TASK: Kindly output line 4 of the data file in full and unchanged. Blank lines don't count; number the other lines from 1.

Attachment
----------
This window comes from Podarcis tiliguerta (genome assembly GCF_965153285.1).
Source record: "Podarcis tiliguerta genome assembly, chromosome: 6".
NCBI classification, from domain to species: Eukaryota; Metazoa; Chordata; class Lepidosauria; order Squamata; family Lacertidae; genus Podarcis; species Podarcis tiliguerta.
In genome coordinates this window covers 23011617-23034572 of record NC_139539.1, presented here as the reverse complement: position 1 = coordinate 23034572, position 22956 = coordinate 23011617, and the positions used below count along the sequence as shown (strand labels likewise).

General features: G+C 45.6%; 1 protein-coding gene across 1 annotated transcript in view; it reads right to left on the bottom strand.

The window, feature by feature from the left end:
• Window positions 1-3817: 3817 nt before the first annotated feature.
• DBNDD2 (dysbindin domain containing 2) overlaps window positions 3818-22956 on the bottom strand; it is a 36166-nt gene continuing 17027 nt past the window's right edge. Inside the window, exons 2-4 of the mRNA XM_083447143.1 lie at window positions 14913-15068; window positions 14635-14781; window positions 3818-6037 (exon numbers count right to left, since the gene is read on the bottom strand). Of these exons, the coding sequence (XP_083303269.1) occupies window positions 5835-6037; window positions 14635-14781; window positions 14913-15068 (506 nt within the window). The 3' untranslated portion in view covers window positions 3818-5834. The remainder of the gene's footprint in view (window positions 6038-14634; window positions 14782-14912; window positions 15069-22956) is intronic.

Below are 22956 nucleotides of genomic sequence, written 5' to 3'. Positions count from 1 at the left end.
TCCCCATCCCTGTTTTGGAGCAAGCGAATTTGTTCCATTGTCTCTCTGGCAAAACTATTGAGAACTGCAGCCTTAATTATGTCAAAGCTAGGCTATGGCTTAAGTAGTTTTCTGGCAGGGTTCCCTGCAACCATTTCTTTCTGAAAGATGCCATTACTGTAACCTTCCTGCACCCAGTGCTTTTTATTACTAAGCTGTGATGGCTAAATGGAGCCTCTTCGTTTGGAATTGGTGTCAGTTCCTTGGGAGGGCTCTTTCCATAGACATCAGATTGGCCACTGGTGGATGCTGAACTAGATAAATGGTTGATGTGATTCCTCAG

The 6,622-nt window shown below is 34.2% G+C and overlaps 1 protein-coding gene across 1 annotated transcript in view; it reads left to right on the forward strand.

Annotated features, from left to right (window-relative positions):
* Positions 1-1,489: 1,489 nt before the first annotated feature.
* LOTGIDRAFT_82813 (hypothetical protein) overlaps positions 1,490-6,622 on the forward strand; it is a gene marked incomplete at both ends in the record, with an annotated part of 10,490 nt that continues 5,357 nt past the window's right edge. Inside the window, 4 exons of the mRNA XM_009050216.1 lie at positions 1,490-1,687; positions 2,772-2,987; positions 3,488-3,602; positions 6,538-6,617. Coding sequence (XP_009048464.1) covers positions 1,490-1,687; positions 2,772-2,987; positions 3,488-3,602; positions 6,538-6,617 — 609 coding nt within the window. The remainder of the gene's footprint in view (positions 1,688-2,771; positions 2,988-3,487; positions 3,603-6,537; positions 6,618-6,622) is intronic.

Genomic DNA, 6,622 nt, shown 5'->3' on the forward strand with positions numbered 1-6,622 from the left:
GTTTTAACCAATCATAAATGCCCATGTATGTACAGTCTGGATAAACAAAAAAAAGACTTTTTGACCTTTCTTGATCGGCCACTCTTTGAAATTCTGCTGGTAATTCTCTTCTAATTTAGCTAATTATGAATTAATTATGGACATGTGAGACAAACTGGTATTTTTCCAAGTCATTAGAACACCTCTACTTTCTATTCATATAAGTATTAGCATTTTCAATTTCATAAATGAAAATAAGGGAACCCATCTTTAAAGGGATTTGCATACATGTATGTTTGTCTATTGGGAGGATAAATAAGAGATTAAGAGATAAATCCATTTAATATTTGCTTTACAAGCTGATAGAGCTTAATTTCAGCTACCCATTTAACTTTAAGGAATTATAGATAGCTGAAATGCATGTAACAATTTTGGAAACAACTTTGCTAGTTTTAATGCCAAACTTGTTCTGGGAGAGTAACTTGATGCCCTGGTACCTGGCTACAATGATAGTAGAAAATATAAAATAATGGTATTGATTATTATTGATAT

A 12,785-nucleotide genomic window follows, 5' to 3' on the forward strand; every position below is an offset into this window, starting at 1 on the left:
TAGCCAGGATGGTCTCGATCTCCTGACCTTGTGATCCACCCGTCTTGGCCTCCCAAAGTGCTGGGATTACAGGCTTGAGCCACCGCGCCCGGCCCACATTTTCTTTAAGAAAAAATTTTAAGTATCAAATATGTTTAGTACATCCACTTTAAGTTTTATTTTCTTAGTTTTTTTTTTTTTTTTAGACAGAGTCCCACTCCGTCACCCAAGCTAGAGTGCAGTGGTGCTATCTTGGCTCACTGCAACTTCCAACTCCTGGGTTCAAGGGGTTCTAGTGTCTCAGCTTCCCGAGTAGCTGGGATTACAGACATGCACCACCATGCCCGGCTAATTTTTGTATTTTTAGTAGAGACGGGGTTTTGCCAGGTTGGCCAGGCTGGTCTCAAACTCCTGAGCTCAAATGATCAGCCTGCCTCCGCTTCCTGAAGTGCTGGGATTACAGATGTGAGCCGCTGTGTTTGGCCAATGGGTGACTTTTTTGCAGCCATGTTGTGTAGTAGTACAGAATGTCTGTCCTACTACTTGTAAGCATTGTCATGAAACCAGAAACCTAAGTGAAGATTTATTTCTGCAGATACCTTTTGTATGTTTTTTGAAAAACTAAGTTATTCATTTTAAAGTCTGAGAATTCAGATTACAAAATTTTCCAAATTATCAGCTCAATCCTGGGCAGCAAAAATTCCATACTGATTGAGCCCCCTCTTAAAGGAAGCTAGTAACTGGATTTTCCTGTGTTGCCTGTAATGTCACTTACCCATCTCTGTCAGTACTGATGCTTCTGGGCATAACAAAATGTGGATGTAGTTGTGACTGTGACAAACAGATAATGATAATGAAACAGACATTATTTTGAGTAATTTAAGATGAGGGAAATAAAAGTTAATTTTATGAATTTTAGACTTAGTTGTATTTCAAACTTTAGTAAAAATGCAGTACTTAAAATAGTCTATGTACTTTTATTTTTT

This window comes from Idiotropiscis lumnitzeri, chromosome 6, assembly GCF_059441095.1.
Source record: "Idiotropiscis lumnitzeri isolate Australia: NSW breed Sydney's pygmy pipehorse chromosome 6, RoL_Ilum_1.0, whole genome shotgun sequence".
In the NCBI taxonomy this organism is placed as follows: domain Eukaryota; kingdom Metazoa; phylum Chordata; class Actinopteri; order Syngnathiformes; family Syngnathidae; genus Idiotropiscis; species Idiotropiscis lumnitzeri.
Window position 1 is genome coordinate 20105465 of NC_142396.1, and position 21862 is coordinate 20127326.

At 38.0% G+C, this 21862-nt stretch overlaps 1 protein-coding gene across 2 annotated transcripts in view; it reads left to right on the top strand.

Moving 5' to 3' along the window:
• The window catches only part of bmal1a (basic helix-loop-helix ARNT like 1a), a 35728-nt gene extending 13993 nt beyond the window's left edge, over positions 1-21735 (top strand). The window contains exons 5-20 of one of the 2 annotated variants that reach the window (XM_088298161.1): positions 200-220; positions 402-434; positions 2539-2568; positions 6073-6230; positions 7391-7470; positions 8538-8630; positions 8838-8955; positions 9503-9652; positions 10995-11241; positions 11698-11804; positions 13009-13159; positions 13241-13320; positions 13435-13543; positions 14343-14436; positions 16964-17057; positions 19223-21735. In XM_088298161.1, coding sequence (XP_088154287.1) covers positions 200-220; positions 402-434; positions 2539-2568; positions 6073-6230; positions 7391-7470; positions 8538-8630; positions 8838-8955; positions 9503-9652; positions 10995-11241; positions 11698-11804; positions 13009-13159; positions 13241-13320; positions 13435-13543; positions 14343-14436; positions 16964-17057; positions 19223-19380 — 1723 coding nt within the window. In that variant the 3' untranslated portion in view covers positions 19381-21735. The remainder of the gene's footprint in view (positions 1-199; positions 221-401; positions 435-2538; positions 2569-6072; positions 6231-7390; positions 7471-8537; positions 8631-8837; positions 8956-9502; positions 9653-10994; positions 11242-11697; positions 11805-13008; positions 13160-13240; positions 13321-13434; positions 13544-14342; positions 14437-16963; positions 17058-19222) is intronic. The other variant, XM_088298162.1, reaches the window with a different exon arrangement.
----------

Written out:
In genome coordinates this window covers 23011617-23034572 of record NC_139539.1, presented here as the reverse complement: position 1 = coordinate 23034572, position 22956 = coordinate 23011617, and the positions used below count along the sequence as shown (strand labels likewise).